Here’s the average rundown of a search and rescue case for a missing kayaker. A friend or family members usually reports the fisherman missing by dusk depending on the time they were supposed to be back. The time it takes authorities to contact the US Coast Guard, then we are airborne within 20-30 minutes of the alarm going off.  The initial search is normally started after dark by the time we get on scene. The most important piece of gear is a PFD to keep you afloat until a search starts, at that point the most important device is something to signal the aircraft or boats searching for you. One of the best and cheapest devices is a chem-light or glow stick. You take the glow-stick and tie a 12-inch line to it and spin it in a circle. On night vision goggles and the naked eye alone it’s a very effective signal at night. My best signal device is more expensive, it would be an aerial flare or strobe light.  If a US Coast guard aircraft is searching for you at night, the pilots are wearing NVG’s and any light source waving will be very visible to them.

 

Radios and or GPS devices-

 

A handheld VHF radio is a critical tool to be rescued, every US Coast Guard aircraft that is flying is monitoring VHF Ch 16, 156.8 MHZ at all times. There are also many different GPS based devices like the Spot GPS device where you can send distress signals. E-Pirbs are more expensive but are the top of the line satellite distress beacons.

 

Protective clothing-

 

Staying warm is a huge deal when the air temps start falling. Hypothermia can set in quickly and you can start losing your decision-making abilities and start making bad judgement calls due to it. Always have the gear to not only fish when you plan but to survive the night if you get stuck or stranded.  However, when you go in the drink the only things that will dramatically affect your survival time is immersion suits or wet suits.  Dry suits are the most effective of anything on the market but are costly, the lesser effective mustang suits will keep you alive but you will be in contact with the colder water.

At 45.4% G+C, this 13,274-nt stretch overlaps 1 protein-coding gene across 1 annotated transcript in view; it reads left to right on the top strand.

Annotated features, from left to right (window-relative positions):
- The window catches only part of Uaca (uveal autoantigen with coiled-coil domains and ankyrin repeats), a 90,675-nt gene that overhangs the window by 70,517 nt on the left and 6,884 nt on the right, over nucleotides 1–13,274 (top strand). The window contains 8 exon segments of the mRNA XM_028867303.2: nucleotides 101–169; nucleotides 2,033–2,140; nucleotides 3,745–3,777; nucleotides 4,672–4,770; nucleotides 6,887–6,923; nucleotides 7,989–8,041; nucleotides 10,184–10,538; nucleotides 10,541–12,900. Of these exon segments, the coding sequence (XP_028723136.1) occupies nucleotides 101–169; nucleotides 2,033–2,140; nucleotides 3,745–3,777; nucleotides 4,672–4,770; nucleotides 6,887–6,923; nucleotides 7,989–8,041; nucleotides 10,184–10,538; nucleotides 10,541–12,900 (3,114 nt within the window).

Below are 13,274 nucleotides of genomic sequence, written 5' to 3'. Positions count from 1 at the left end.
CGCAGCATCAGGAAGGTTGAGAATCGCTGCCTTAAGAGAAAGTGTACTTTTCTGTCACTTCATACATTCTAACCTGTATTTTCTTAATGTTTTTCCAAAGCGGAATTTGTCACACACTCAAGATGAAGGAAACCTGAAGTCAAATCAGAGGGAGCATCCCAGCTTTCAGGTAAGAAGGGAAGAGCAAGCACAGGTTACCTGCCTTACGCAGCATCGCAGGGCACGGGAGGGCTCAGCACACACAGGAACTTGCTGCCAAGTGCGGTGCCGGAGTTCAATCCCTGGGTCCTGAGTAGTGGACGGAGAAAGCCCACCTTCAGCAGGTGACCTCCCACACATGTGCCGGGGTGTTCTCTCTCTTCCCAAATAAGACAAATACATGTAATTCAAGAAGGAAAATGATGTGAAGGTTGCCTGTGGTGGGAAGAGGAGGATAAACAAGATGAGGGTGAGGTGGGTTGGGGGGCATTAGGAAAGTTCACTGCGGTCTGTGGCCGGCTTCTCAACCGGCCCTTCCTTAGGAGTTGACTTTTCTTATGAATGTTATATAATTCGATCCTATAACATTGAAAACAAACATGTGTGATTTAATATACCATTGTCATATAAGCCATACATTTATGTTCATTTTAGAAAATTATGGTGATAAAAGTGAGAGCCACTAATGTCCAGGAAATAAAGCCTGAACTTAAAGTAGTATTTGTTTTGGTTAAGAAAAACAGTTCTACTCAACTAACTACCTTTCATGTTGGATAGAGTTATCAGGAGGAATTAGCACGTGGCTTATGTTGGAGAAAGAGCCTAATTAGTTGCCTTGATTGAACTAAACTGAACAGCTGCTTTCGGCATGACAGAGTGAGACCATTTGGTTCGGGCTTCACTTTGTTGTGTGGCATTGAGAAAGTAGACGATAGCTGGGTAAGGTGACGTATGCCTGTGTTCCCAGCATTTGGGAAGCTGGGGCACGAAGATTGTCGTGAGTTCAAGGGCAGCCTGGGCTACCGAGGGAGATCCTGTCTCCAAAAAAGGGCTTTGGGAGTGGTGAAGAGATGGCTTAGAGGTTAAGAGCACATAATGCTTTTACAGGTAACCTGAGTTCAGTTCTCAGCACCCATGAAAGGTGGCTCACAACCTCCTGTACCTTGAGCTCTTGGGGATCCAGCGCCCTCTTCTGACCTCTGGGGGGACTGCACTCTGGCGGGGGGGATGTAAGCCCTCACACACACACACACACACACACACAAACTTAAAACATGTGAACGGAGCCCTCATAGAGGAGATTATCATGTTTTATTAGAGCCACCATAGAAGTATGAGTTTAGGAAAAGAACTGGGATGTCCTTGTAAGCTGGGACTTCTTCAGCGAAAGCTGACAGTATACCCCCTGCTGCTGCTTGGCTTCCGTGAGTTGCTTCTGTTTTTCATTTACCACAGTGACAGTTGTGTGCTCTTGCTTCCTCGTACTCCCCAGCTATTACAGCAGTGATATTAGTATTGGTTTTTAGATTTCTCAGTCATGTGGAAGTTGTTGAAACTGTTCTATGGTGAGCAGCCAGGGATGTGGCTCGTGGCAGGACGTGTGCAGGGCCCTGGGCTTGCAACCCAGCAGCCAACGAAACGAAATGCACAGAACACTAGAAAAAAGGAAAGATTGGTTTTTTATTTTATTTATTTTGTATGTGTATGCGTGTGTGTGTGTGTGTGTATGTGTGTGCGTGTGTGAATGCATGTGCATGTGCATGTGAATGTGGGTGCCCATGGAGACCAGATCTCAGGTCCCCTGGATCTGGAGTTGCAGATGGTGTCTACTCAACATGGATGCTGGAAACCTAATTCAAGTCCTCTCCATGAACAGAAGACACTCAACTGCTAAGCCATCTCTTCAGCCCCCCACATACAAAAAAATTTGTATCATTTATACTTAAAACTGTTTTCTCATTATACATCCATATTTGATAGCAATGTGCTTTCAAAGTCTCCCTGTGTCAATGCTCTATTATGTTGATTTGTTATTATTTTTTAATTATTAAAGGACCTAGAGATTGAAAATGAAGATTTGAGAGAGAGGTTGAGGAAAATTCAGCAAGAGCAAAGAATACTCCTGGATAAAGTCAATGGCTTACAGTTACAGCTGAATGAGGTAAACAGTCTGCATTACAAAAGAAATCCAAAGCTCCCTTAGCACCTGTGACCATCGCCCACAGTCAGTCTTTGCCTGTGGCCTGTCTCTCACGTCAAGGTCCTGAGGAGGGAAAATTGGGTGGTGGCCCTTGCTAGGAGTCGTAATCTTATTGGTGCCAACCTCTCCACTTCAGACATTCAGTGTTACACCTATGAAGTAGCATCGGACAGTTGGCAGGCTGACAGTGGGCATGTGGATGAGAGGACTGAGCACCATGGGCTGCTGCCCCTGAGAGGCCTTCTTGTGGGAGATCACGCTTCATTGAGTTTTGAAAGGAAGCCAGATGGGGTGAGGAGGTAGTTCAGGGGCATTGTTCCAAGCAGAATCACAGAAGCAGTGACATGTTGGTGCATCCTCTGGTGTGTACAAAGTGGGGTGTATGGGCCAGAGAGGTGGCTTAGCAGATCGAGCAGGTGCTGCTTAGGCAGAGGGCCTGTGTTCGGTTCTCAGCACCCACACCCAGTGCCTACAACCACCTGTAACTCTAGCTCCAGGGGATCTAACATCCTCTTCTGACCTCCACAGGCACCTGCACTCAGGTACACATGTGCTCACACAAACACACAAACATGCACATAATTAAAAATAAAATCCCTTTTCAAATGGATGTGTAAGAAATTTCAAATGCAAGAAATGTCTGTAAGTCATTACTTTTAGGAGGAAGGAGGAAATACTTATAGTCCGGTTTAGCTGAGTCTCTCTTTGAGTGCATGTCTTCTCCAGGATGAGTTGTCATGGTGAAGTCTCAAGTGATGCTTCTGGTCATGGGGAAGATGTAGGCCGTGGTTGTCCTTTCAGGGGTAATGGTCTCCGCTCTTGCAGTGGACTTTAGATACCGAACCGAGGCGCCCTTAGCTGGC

Conclusion-

 

At the end of the day, the most important tool is your brain, if the weather is bad or foretasted to get bad and you absolutely must fish, do what I do and instead of open water fish a backwater creek that is protected from wind and waves. I personally wear a life jacket not just for survival gear but so if god forbid I have a heart attack, get bit by a snake a go into shock, or hit my head on something they search can find my body for my family. It’s a morbid thought but it’s an honest one. There is nothing worse than closing a search and rescue case without recovering a body for the family.  I hope this article helps shines some light on some of the lesser discussed topics in the kayak community. Stay Safe and come back next week for some Fall bass fishing tips and techniques to catch some monsters with the falling temperatures.

 

No fish is worth your marraige